While the business association is crafting bad public policy that restricts access to and profit from the legal cannabis industry, groups like Weed for Warriors are providing veterans with access to legal cannabis. Weed for Warriors played an integral part in the 2019 passage of Senate Bill 34, which eliminated taxes on donations of medical cannabis to patients. Without it, veterans and most patients can’t afford legal cannabis.

Another major roadblock is the lack of licensed legal retailers. Approximately 70% of California’s cities and counties have banned legal cannabis businesses, once again leaving the illicit market to fill the unmet demand.

Most politicians in Sacramento depend on endorsements from the “three horsemen” of local control: the League of California Cities, Rural County Representatives of California and the California State Association of Counties. These not-in-my-backyard groups pushed Proposition 64 to allow local jurisdictions to opt out of providing cannabis access. So while 80% of voters thought Prop. 64 would enable legal access to local cannabis in their cities, these groups have worked to prevent it.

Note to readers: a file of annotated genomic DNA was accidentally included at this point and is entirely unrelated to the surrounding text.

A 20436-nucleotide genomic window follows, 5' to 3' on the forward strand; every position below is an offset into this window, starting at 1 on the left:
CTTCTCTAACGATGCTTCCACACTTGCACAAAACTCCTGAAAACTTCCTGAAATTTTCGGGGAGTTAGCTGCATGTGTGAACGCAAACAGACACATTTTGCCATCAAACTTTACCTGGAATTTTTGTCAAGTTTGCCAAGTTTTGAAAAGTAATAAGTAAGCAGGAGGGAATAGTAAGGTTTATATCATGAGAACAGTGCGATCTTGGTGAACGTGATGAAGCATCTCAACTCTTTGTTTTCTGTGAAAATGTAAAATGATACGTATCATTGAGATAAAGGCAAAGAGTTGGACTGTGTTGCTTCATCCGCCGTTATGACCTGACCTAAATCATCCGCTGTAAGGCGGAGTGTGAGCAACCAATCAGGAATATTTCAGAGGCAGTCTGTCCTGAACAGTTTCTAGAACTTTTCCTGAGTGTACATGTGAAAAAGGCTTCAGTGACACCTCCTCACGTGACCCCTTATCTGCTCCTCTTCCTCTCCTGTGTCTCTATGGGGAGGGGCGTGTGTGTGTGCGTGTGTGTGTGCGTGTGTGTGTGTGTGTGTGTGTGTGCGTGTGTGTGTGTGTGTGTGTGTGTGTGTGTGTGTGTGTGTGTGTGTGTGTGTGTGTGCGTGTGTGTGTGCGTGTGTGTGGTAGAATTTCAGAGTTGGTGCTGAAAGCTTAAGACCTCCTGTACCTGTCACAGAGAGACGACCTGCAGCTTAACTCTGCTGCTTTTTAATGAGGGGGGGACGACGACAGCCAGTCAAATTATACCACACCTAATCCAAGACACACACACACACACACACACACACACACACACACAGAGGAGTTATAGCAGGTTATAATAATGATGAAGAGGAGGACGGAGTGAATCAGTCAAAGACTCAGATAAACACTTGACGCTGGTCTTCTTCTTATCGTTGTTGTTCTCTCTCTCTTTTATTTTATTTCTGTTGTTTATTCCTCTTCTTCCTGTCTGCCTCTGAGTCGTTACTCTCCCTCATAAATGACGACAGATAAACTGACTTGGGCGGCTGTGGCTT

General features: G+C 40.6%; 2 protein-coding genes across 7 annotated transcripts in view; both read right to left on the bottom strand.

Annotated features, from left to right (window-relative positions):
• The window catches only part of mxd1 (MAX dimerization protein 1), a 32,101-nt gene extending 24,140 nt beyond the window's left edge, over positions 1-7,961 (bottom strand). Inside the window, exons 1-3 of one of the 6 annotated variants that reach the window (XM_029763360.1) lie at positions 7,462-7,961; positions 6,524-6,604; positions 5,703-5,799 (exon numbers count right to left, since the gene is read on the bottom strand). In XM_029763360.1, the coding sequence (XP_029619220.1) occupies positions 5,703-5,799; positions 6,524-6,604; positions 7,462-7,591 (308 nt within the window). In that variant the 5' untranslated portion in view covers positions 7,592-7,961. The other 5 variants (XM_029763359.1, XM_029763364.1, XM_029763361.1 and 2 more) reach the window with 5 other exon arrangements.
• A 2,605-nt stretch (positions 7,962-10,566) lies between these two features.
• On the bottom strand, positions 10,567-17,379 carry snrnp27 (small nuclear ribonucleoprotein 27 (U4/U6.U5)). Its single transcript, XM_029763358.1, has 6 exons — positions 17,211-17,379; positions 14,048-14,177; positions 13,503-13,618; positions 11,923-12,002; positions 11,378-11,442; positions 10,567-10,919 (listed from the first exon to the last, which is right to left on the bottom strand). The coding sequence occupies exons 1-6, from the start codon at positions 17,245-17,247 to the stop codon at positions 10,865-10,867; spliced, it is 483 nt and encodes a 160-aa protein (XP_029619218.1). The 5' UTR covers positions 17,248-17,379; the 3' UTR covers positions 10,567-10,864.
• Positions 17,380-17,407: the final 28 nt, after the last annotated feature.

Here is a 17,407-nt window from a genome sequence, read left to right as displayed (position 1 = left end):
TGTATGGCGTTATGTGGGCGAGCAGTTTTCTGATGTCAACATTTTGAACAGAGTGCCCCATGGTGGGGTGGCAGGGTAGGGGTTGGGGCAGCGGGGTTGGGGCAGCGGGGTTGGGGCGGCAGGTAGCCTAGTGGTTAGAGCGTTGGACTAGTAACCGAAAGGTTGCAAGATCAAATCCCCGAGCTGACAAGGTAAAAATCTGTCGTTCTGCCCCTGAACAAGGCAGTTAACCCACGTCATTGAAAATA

Access to cannabis can mean the difference between life or death. A recent UC Davis study found that counties with a greater number of cannabis dispensaries experience reduced numbers of opioid-related deaths relative to those without.

That’s good news for veterans, but only if politicians listen to science and not those trumping good public policy for personal benefit.

Even when legal licenses are awarded, local control works with existing cannabis businesses to stymie progress toward a safe and equitable market by limiting licensing, particularly for members of marginalized communities.

More licenses means safer communities, more taxpaying jobs, more revenue for public good, better regulated access and better health outcomes for vets.  Cities and counties are finally beginning to welcome the legal cannabis market, but it’s clear the system controlled by local licensing and the oligopolists at the United Cannabis Business Association needs an overhaul.

Sean Kiernan is the executive director of veterans advocacy group Weed for Warriors and the California Cannabis Reform Project.